Conflict: July-August 1826

Lt Lowe's mounted police were even more active after two further incidents at Fal Brook and 'Ravensworth' in late July-early August.
    A party of blackfellows ('the same Natives' as in June) attacked James Chilcott's farm at Falbrook [Fal Brook, NE of Singleton] and attempted forcibly to plunder the house. A man the British knew as 'Cato' struggled with Chilcott for a gun, and a clash ensued in which the blacks were driven off. The magistrates Scott and McLeod described this raid dramatically as a 'general engagement' with 'a body of blacks'. They did not specify, however, the number of Aborigines involved. Chilcott's men drove off the Aborigines, 'the white people only firing at their legs'. The resident magistrate, William Ogilvie, declined Allman's offer of foot soldiers from Newcastle so it cannot have been a serious engagement. Probably the 'party of natives' was no more than a handful.
     Next 'a Body of Blacks' attacked and severely wounded two white men fencing at 'Ravensworth', one of whom suffered seven spear thrusts. 'The latter event (said the magistrates) appears to have been occasioned by the circumstances of one of their tribe, who had been taken up [seized] for some offence, having been confined for a day or two on Mr Bowman's farm, which it is supposed had induced them to think that Mr Bowman's people [his convict workers] had been concerned in apprehending their comrade.' (In passing, it should be noted that Dr James Bowman held ‘Ravensworth’ on the Muswellbrook side of our Singleton, while Mr George Bowman snr held ‘Archerfield’ on the south side of the Hunter at its junction with Fal Brook, downstream from Singleton.)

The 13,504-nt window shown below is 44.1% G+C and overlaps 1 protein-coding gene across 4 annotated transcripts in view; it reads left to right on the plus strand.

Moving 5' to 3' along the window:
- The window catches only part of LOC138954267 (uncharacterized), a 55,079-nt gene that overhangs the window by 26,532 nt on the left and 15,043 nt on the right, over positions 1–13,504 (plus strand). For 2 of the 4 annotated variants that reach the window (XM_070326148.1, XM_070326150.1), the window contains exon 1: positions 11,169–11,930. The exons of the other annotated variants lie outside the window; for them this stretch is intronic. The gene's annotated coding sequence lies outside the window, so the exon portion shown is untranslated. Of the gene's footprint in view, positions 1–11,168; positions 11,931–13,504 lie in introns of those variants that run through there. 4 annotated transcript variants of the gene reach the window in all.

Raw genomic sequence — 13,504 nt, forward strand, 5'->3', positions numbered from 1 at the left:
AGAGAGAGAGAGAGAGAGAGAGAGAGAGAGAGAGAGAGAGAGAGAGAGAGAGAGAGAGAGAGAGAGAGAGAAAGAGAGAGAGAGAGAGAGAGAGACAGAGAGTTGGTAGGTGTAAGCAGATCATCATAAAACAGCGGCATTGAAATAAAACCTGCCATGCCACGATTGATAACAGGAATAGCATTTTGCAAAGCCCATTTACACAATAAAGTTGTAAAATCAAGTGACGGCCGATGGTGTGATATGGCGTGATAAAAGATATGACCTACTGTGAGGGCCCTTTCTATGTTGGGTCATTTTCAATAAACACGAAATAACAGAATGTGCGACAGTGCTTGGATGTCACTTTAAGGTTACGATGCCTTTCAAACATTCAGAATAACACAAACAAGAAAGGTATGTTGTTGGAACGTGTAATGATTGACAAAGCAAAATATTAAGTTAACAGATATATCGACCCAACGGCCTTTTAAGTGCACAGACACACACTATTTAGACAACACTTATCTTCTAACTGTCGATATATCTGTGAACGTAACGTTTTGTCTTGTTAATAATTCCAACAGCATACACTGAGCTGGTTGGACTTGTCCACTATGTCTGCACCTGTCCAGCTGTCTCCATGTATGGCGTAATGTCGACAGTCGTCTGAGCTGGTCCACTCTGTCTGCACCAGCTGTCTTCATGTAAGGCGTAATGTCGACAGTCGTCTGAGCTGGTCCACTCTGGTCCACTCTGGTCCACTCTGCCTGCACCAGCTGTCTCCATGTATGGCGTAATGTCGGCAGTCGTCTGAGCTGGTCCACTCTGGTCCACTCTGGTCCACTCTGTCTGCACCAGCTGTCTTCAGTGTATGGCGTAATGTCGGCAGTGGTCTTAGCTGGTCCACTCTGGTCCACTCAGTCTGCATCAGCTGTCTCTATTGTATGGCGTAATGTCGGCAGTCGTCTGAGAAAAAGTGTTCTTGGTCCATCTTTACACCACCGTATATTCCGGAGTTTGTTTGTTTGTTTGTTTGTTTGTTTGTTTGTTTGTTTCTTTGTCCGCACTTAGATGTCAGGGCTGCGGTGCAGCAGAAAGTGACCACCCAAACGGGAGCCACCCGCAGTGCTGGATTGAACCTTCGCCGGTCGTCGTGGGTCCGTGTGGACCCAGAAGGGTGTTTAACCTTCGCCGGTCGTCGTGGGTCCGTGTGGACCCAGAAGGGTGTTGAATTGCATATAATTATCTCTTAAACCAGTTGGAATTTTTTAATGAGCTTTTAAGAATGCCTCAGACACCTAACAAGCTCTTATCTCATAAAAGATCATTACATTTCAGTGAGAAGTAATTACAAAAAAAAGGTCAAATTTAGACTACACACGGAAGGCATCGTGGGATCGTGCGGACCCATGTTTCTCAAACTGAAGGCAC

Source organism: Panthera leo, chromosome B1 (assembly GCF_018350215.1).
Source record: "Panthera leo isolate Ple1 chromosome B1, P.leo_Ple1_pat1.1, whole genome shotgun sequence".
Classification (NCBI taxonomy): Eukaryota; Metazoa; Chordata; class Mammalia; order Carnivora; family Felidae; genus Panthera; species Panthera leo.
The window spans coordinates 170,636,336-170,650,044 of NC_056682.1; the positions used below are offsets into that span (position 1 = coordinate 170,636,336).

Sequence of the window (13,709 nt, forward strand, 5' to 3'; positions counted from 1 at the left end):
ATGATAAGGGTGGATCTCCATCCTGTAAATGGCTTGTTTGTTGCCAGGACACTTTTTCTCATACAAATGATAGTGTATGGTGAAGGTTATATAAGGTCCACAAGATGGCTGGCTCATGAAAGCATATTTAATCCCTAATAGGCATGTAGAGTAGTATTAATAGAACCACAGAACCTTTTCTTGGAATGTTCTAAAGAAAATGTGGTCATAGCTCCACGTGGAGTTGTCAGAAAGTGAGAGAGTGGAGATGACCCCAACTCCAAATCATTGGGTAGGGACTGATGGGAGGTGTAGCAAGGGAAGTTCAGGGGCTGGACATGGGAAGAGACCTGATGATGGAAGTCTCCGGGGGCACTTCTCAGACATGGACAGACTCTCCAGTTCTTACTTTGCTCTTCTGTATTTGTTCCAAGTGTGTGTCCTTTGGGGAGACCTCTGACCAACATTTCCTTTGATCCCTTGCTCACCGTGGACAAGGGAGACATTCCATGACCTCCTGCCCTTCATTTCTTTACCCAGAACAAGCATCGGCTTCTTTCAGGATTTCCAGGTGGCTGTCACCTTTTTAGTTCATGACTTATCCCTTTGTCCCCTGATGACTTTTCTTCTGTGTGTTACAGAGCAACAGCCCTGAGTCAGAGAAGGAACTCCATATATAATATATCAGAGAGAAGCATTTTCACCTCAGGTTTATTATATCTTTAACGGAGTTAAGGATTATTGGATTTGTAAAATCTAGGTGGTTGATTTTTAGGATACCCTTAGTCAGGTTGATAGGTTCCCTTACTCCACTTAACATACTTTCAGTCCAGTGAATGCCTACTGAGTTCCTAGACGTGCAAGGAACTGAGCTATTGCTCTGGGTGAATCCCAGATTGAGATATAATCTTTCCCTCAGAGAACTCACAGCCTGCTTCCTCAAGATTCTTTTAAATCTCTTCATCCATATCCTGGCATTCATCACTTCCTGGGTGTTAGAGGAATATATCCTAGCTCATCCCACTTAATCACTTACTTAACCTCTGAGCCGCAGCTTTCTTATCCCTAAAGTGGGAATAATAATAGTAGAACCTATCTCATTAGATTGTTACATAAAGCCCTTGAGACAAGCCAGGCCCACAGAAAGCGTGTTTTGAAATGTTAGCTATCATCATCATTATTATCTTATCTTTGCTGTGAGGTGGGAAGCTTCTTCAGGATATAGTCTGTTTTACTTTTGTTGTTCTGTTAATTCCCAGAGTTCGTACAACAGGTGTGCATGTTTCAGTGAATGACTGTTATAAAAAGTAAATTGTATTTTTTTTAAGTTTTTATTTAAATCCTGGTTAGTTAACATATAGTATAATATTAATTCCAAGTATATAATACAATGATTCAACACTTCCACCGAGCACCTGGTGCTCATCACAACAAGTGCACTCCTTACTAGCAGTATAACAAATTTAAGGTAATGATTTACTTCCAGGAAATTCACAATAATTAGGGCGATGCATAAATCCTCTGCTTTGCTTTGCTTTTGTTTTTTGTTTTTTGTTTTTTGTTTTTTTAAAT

Because 'Ravensworth' lay near the frontier between three languages, Wonarua, Darkinung and Kamilaroi, it is not possible to identify definitely the community or communities to which the Aboriginal raiders belonged. Scott and McLeod stated expressly that 'the disturbances are confined to the upper districts of Hunter's River', which was Kamilaroi country. This argues against James Miller's characterisation of the conflict as 'the Wonarua uprising of 1826'. Threlkeld noted that 'Mrs Ogilvie's blacks' - the Marowancal Kamilaroi around Denman - aided the 'soldiers' [meaning Lowe's troopers]. But Lowe's men also arrested two of the young men from 'Merton', Dennis and Ben. Possibly some of the Kamilaroi remained friendly, while others had become hostile, reflecting no doubt good relations with some of the British and feuds with others.
    The attack on the 'Ravensworth' fencers brought the mounted police to the scene. Sergeant Moore arrived 'the next day' and 'came up to the [local] tribe'. Unfortunately, the exact sequence of events, and the number of Aborigines 'executed', remains obscure. The relevant passage in the magistrates' report reads thus:
... the party of Mounted Police ... succeeded in taking one of the Natives, who murdered Dr Bowman's watchman, who was shot [ = 'Jackey Jackey', shot at Maitland]. Shortly after, several more Natives were taken by the Police, three of whom were shot [probably 'Cato', 'Cabon' and 'Boss'] ... About the same time, two more Blacks ['Dennis and 'Ben'], suspected of being concerned in the murders at Mr Grieg's and at Booty [Putty], were apprehended and lodged in Newcastle Gaol; one [i.e., Dennis] has since been liberated.
According to Roger Milliss, 'Jackey Jackey', alias 'Commandant', alias 'Jerry', the man accused of killing Bowman's watchman, was arrested in early August and taken to Wallis Plains (Maitland). The local bush constable at McIntyre’s, Thomas Farnham arrested him at Little's estate 'Invermein' [Scone], took him down river and handed him over to Sgt Moore at Wallis Plains. Alternatively, he may have been taken at or near 'Ravensworth' itself. 'Jackey Jackey' reached Wallis Plains alive, only to be shot there without trial on Lowe's personal orders.